A provider-patient relationship creates a duty of care. Failing to meet that duty by acting negligently or recklessly constitutes medical malpractice.

What this means in practical terms is that any medical professional who diagnoses, treats or takes care of a patient in a hospital or nursing home can potentially be held liable for medical malpractice. The facilities where patients seek care can also be found liable for malpractice when a provider’s negligence or recklessness resulted from insufficient policy guidance, training or supervision.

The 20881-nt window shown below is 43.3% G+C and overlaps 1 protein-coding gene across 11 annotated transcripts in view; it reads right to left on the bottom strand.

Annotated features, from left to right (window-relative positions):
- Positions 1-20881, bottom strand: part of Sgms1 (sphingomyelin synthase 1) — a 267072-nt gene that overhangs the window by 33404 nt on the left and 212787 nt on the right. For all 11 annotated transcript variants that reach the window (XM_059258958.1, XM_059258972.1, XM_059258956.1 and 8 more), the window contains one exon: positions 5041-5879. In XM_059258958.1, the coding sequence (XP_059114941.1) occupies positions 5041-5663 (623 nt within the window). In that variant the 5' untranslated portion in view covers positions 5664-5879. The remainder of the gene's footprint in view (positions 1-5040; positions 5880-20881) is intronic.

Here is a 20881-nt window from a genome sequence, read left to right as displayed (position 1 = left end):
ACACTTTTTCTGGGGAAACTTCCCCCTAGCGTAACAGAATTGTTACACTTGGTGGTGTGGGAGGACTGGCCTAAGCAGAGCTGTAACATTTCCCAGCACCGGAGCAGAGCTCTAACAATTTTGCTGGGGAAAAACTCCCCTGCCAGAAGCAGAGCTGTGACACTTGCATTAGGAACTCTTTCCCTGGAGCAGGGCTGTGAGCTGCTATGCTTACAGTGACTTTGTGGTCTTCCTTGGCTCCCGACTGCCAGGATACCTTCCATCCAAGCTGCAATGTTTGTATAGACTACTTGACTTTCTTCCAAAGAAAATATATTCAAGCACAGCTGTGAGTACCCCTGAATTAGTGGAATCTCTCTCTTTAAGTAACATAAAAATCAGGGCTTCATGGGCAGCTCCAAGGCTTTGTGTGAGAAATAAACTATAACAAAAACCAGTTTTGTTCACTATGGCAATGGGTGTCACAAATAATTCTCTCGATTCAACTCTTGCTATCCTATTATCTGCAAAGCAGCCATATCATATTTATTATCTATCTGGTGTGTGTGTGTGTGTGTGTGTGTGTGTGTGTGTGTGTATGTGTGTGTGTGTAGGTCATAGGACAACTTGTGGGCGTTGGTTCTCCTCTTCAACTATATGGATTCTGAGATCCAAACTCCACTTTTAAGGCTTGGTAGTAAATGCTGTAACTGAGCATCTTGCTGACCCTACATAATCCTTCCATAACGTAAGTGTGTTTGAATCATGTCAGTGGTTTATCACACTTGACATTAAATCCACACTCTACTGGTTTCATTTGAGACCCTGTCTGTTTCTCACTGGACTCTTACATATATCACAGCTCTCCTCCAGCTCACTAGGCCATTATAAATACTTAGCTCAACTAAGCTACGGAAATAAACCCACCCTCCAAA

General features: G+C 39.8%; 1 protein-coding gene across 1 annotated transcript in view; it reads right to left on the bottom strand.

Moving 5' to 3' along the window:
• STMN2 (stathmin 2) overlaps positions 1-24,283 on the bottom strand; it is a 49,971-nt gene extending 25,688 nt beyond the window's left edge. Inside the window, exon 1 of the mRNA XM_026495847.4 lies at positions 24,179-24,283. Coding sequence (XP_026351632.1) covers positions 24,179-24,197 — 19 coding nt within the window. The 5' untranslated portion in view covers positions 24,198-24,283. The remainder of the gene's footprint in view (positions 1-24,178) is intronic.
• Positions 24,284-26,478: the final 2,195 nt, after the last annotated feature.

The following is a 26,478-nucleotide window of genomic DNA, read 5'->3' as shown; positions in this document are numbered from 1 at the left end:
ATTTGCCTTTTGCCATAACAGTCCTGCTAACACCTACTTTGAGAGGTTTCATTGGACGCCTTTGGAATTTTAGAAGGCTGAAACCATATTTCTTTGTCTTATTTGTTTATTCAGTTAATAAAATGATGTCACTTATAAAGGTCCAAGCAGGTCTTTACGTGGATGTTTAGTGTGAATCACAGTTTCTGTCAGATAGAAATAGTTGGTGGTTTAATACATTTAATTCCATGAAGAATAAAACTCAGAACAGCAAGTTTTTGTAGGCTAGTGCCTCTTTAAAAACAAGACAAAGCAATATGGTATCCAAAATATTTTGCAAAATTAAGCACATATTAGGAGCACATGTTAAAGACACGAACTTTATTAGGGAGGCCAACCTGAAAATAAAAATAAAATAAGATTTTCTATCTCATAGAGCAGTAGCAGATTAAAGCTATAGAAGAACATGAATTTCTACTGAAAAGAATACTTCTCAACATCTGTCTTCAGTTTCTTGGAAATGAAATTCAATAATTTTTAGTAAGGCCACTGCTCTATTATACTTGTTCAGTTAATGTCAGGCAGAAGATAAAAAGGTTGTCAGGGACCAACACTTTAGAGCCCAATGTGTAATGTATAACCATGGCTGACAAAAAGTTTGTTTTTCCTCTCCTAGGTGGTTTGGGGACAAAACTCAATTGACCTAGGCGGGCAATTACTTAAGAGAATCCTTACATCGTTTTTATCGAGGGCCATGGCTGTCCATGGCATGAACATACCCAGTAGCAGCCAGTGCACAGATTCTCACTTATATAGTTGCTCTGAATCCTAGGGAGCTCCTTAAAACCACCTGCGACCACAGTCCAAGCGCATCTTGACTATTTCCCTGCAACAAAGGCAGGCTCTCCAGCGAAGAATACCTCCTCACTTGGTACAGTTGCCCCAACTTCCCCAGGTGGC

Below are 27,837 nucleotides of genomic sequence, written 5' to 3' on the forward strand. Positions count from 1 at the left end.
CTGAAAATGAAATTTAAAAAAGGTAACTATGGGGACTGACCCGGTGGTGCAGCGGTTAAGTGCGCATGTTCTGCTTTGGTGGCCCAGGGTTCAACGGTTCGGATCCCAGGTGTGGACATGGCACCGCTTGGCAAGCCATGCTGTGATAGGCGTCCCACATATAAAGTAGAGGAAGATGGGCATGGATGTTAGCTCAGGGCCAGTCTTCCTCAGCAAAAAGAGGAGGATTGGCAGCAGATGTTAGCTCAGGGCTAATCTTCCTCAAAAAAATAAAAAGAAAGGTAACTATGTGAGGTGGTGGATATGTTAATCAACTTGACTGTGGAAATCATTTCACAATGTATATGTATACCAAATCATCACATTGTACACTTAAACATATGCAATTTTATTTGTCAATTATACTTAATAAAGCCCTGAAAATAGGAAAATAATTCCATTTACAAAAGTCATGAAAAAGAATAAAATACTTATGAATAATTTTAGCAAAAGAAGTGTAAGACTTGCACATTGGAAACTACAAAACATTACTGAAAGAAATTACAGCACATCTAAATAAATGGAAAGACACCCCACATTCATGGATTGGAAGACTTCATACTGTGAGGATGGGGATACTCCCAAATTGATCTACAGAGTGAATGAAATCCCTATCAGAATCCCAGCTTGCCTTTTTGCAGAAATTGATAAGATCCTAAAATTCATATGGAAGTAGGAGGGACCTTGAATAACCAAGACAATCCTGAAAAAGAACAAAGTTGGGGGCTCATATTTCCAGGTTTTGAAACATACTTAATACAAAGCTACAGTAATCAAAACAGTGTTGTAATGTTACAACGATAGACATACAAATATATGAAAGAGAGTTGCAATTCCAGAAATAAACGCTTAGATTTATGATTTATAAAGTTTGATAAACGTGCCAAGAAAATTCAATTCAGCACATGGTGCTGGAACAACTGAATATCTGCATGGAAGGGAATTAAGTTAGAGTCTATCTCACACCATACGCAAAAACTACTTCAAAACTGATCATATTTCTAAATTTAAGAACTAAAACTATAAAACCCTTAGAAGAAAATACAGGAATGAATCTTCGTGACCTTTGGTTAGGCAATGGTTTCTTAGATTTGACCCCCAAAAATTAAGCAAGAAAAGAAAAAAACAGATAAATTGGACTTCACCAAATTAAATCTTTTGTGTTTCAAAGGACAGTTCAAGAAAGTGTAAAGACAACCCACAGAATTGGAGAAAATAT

An incomplete list of people and organizations that can face medical malpractice claims includes

  • Doctors
  • Surgeons
  • Anesthesiologists
  • OB/GYNs
  • Pharmacists
  • Dentists
  • Nurses
  • Facility managers
  • Facility owners

While medical assistants and pharmacy technicians can commit medical malpractice, those paraprofessionals will rarely be named in lawsuits because their work is directly overseen by doctors, nurses or pharmacists. That situation actually makes a doctor, nurse or pharmacist responsible for meeting the duty of care.

EJL